i have talked about my love for making books and the leporello books before. i'm a member of the facebook group "Junk Journal Junkies" (not linking because unless you are a member you can't see any of the content) and i shared some of my leporellos there. i was asked to do a tutorial on them (that was at the end of february) and i'm sorry i couldn't manage any sooner...
i actually like the term "guide" better than "tutorial" because of the way i interpret them. to me a tutorial is something i follow step by step without changing anything. a guide is something i watch/read and then take the concept and follow it as much as i need to while changing things as i go.
before i start with the tutorial, here's a little edit from my future self:
make your leporello insert (part 2 - leporello insert), including all the signatures and all the ephemera you want to put in it, before you make the cover for your leporello book. i explain why that's a good idea in part 3 - signatures and finishing.
in this part of the leporello book guide i show how to make the cover on the basis of an album i will be sending to a friend when it's done. it provides measurements and the supplies i use, but there is one important thing to keep in mind:
everything can be changed to suit your needs, taste, supplies at hand, requirements in size and so forth.
for example: the measurments for the cover i make are based on the size of the card stock i use in part 2 for the actual accordion fold. if you find card stock that is lager or smaller just go ahead and resize the cover.
if you have an awesome old fairy tale book where the pages are falling out already - feel free to take them out and adjust everything accordingly in part 2.
if the chipboard you want to use for the cover is not big enough you can just make the leporello smaller to fit your smaller cover.
there is no hard math involved, you just need a ruler...
this is the finished cover.
the tools you will need are:
a sharpened pencil, a pair of scissors, a craft knife, a paper trimmer (optional) or ruler, one or more sheets of scrap paper (i use the glossy cover that is on kid's drawing blocks but anything is fine really),a brush and glue - i'll talk about the glue later. there is a bone folder in the pic too but you won't need that yet. what's not in the pic but needed is a clean dry cloth like a dish towel (it probably won't stay clean though).
the materials you ned are:
fabric and/or pattern paper/card stock and/or bookbinder's cloth which is paper backed fabric.
the book board for the cover can be covered in fabric, book cloth or paper. if you want a fabric cover but don't feel comfortable gluing flimsy fabric there is a quick and easy way to make your own book cloth (youtube link -- not my own tutorial).
for the inside of the cover i would generally suggest using paper. for the spine i like to use book cloth or fabric but i have seen spines made from sticky tape like duct tape.
you need a base material for the front and back cover. i use chipboard that is intended for hardback covers and is 2mm thick.
the board i use also comes in 1mm which i find too thin and 3mm which i find too heavy. feel free to use whatever material you have at hand though. it depends on what you want to do with the journal: if you want it to sit in a shelf the entire book can be as light or heavy as you want. if you want to carry it around whereever you go it probably shouldn't weigh a ton before you even started to put stuff in. but for a two month trip through india it should be sturdy enough so it doesn't fall apart right away... i know lots of journal making peeps like to use cereal boxes for their covers and of course you can try that too but keep in mind that all the weight from the leporello and the signatures and all of the stuff you might want to stick into the book hangs not on the spine but on the back cover! so that should not be too soft and bendable.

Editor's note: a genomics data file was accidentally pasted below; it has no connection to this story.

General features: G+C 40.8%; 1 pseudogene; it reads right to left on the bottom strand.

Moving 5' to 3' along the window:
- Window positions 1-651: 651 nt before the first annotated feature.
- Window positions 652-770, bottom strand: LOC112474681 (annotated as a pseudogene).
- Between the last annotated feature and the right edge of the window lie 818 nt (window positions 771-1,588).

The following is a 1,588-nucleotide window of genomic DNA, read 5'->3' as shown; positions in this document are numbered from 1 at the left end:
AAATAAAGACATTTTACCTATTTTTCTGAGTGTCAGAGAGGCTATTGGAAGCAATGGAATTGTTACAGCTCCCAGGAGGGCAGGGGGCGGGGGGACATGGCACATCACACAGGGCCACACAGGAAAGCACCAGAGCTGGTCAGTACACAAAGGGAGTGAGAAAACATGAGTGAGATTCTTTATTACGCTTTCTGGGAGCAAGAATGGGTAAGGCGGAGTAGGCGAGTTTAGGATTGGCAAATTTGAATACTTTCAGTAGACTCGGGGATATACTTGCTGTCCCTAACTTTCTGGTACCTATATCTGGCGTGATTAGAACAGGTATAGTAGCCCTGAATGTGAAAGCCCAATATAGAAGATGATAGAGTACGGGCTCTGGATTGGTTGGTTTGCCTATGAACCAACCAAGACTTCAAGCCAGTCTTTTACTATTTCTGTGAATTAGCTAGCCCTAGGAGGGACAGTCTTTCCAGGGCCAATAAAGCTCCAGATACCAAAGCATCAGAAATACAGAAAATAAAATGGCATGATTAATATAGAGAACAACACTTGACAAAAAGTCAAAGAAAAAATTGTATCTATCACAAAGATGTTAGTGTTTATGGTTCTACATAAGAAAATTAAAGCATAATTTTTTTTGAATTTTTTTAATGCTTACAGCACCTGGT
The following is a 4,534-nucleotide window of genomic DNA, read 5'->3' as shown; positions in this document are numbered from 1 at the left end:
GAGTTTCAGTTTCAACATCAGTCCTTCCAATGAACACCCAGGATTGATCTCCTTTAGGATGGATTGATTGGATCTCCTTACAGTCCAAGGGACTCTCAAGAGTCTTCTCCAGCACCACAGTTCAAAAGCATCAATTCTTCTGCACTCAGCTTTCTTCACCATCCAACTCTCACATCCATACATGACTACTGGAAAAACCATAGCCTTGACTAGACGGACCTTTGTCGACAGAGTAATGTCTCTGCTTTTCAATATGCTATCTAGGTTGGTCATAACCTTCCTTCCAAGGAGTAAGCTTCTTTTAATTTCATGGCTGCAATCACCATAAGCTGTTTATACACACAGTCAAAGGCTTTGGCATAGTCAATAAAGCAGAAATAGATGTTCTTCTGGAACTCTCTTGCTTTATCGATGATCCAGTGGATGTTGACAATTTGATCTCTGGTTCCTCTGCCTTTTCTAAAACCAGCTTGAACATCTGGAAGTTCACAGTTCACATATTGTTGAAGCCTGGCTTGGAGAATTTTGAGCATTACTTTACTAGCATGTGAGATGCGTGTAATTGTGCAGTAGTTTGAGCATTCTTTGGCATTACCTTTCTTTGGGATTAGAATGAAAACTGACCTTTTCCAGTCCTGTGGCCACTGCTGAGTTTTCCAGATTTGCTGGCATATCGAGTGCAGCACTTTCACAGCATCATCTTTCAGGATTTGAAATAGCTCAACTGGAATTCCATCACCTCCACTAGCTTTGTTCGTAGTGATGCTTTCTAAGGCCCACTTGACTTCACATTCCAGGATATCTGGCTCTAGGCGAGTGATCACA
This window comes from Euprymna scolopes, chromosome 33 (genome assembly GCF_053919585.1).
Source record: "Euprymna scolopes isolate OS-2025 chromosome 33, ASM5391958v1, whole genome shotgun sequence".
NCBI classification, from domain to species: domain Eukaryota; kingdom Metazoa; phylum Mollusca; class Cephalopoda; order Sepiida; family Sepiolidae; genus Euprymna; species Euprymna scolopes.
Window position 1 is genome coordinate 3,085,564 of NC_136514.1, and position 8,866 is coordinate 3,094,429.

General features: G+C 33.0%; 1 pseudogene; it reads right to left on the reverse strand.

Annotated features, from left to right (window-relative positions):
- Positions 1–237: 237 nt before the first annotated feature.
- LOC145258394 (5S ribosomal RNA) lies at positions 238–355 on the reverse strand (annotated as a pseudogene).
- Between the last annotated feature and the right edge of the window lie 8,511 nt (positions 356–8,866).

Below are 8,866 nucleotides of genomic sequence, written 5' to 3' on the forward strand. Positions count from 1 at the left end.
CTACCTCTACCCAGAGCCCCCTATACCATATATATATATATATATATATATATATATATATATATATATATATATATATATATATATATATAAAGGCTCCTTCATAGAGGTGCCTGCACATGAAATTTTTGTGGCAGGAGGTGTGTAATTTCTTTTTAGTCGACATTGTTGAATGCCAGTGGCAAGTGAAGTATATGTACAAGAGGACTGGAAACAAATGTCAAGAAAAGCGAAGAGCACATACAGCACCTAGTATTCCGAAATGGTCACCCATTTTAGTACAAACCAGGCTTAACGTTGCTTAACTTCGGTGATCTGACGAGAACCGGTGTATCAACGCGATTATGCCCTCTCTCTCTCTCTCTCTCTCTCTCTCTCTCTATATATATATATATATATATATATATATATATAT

so let's get started now:
cut 2 pieces of chipboard the same size.
my measurements are 20,5cm x 13cm or 8" x 5 1/8".
cut a piece of very heavy card stock (300g/m2 or 110lb) - for the spine - the same height as the chipboard pieces (20,5cm - 8") and the width you want your spine to be. i cut mine 4cm - 1 1/2" but again that depends on what to book will be used for. if used only to write in, 3,5cm - 1 1/4" will do. if used as a photo album, make the spine 5cm - 2" or more, so the leporello has room to expand but the book will still be able to close - sort of.
an accordingly cut strip of cereal box material will work for this too. the colour doesn't matter since it will be covered up as long as your spine cover fabric isn't of a very light colour - check if anything shines through.
now cut 2 pieces of pattern paper/card stock to cover the inside of the cover. i cut mine to 7 7/8" x 4 7/8" leaving a border of chipboard to be seen. how big you want the border is up to your personal preference.
(most scrapbookers, card makers and mini album makers know how this kind of "matting" works anyway.)
if you want to ink or colour or in any way personalise the inside cover pieces - now is the time. the 2 sides to the left and right of the cover will be covered by cloth for the spine though. keep that in mind when you want to draw or doodle or write on them and do that after assembling.
inking first - embellishing later.
uninked piece on the left - inked piece on the right.
set these aside for now.